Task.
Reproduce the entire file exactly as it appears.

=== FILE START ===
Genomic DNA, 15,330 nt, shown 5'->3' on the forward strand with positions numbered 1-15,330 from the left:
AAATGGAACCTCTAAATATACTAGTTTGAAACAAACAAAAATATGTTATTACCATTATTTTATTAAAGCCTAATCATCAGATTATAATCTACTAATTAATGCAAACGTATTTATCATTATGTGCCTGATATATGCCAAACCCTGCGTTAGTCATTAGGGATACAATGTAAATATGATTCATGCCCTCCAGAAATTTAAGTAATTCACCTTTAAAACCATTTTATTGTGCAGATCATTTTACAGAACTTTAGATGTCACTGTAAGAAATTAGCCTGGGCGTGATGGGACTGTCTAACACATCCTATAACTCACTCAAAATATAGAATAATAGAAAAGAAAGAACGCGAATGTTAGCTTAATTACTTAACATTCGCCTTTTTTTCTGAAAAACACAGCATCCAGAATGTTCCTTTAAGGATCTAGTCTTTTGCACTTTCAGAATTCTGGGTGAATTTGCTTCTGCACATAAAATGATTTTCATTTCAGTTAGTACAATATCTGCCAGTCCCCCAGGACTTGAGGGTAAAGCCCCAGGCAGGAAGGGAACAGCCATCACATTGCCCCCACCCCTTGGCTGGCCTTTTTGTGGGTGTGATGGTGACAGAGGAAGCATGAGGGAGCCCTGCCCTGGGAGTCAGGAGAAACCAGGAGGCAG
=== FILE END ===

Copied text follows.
Genomic DNA, 15,330 nt, shown 5'->3' on the forward strand with positions numbered 1-15,330 from the left:
AAATGGAACCTCTAAATATACTAGTTTGAAACAAACAAAAATATGTTATTACCATTATTTTATTAAAGCCTAATCATCAGATTATAATCTACTAATTAATGCAAACGTATTTATCATTATGTGCCTGATATATGCCAAACCCTGCGTTAGTCATTAGGGATACAATGTAAATATGATTCATGCCCTCCAGAAATTTAAGTAATTCACCTTTAAAACCATTTTATTGTGCAGATCATTTTACAGAACTTTAGATGTCACTGTAAGAAATTAGCCTGGGCGTGATGGGACTGTCTAACACATCCTATAACTCACTCAAAATATAGAATAATAGAAAAGAAAGAACGCGAATGTTAGCTTAATTACTTAACATTCGCCTTTTTTTCTGAAAAACACAGCATCCAGAATGTTCCTTTAAGGATCTAGTCTTTTGCACTTTCAGAATTCTGGGTGAATTTGCTTCTGCACATAAAATGATTTTCATTTCAGTTAGTACAATATCTGCCAGTCCCCCAGGACTTGAGGGTAAAGCCCCAGGCAGGAAGGGAACAGCCATCACATTGCCCCCACCCCTTGGCTGGCCTTTTTGTGGGTGTGATGGTGACAGAGGAAGCATGAGGGAGCCCTGCCCTGGGAGTCAGGAGAAACCAGGAGGCAG